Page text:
Rise in catalytic converter theft—should you be concerned?

SCPD suggests how to deter the theft


You get in your car to commute to work, turn your key to start your engine, and you are shocked as a roaring, blaring noise emits from your vehicle. You slowly realize the cause of the deafening sound—your catalytic converter was stolen.

Catalytic converter theft has been on the rise throughout the entire nation, and the crime has become a consistent problem in our own communities.

The increase in theft is particularly apparent in the hamlet of Islip Terrace. From March 2023 to December 2023, four catalytic converter thefts were officially reported in the hamlet to the Suffolk County Police Department throughout those 10 months. Yet, from Jan. 1 through Jan. 18 of this year, six catalytic converters were reported stolen, indicating a clear uptick in theft following the turn of the new year.

The theft comes at a high cost; while the cost of replacing a stolen catalytic converter varies by the make and model of vehicle, auto-body shops in the Islip Terrace area reported an average cost of replacement between $2,000 and $2,500.

These crimes are being committed with ease as the criminals are traveling in small groups, taking mere minutes to complete each theft in the dead of night.

Jennine DeLorenzo, who lives on Richard Avenue, witnessed a small group of individuals stealing the catalytic converter off her neighbor’s pickup truck at 3 a.m. this January.

“Once I realized what was happening, I quickly went to grab the phone, and before I knew it, they were just gone,” explained DeLorenzo. “They just said, ‘go, go, go,’ and they all jumped in their car and left. There were at least three, maybe four of them, and they left with the converter.”

It is easier to perform these thefts on SUVs than sedans, as it is easier to maneuver under the vehicle when it is higher off the ground. Still, individuals are managing to steal the converters from cars of all shapes and sizes.

Lauren Jackson, who lives on Audwin Street, assumed that her 2013 Volkswagen Beetle would be too low to the ground for her to become a victim of catalytic converter theft. Yet, when she went to drive to work one day last July, she realized her converter was stolen off her punch buggy in the middle of the night.

Outwardly, no one would be able to tell their catalytic converter was stolen until they started the car, as the thieves leave no trace, other than the missing part and potential damage to the underside of the vehicle.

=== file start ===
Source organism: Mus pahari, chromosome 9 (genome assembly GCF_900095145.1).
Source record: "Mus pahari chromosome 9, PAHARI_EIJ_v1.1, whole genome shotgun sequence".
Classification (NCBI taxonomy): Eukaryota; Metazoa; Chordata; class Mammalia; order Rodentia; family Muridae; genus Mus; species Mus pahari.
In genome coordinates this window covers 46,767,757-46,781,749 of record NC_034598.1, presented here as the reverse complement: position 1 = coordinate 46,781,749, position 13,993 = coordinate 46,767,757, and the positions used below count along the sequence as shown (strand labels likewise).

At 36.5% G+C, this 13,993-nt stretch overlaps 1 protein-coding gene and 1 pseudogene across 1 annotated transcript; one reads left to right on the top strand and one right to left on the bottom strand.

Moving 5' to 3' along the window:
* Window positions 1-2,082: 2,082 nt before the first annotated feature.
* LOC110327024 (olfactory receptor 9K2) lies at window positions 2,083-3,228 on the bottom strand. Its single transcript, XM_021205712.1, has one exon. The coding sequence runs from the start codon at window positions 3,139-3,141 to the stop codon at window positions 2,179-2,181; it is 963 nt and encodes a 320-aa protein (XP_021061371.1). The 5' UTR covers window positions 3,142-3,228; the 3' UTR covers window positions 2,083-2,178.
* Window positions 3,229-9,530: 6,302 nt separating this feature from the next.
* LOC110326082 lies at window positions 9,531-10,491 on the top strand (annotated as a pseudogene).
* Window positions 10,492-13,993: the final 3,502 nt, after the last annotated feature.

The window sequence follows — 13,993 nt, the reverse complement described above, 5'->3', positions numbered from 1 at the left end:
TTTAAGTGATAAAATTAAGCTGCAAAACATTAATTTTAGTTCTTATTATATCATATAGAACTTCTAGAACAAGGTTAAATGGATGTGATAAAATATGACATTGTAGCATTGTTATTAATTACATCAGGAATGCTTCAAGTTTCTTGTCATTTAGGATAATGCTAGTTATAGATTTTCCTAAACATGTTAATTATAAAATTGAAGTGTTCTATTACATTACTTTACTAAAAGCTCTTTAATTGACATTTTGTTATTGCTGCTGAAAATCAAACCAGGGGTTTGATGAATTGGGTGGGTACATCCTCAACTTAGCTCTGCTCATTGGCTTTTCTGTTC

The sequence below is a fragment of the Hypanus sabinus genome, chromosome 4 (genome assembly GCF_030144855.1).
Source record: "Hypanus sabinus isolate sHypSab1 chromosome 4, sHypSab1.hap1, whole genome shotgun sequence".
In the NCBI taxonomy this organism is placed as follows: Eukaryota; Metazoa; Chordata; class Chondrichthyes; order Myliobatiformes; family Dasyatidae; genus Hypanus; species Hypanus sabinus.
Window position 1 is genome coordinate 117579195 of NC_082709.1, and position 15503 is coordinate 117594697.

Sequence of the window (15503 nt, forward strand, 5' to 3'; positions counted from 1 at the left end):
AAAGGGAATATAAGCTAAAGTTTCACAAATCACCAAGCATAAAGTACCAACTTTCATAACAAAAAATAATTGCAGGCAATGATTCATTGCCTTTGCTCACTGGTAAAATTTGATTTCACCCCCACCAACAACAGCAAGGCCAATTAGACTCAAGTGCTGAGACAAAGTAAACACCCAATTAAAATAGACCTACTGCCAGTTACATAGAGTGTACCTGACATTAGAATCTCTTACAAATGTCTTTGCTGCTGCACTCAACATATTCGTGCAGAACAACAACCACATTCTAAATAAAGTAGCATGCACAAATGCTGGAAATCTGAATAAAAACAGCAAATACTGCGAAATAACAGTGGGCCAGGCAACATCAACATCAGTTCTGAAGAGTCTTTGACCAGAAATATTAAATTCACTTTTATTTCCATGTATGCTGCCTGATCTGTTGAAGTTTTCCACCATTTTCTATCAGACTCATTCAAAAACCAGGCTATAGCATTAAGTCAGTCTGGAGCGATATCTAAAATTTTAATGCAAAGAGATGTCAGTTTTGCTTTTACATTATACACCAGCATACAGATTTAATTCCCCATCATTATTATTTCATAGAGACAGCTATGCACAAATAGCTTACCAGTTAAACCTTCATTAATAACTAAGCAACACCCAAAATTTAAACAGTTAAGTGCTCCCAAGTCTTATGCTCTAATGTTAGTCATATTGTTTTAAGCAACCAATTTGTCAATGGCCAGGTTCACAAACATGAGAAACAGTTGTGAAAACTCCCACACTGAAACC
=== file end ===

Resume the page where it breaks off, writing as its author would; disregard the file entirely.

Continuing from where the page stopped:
“I checked underneath the car, and part of the plastic was cracked where they had jacked up the car, and there were wires hanging where they ripped off the sensors from the actual part,” explained Jackson.

Following the thefts, the catalytic converters are often sold to scrap metal yards for cash.

“We all know why they are doing it:  for the value of the precious metals inside,” explained chief deputy sheriff Chris Brockmeyer. “I think we are going to have to continue to work with our scrap yards—and there are even places online where you can sell these—continue to work with them to make sure they are not buying products that were obtained illegally.”

“I think it is a horrible testament about how things are for some people. People would rather steal than work,” shared a victim who lives on Cedarhurst Street, who wished to remain anonymous.

According to Brockmeyer, while there may not be a lot of ways to directly deter catalytic converter theft, there are precautions that you may be able to take to decrease your chances of becoming a victim. If you have access to one, it is best to park your vehicle in a garage. If not, Brockmeyer recommends parking your vehicle in a well-lit area or in a driveway, rather than on the street. Car alarms can also be installed as a deterrent and would likely be more effective if the alarm has vibration sensing.

In addition to these deterrent measures, there are actions to protect yourself by helping law enforcement in the case of a potential theft.

“Some people may spray the converter with some type of bright paint. They may see that and not mess with it because it may create some curiosity from whoever they are selling it to,” explained Brockmeyer. “It is not necessarily going to stop them from stealing it. But it would be a means for law enforcement to help identify what is stolen and what is not.”

Lastly, you may consider installing motion-activated lights or a video surveillance system outside of your residence, which could potentially aid law enforcement in an investigation.

“I do not have a ring camera or surveillance camera,” shared Steven Chovnick of Islip Terrace, who fell victim to catalytic converter theft this January. “But that might change now.”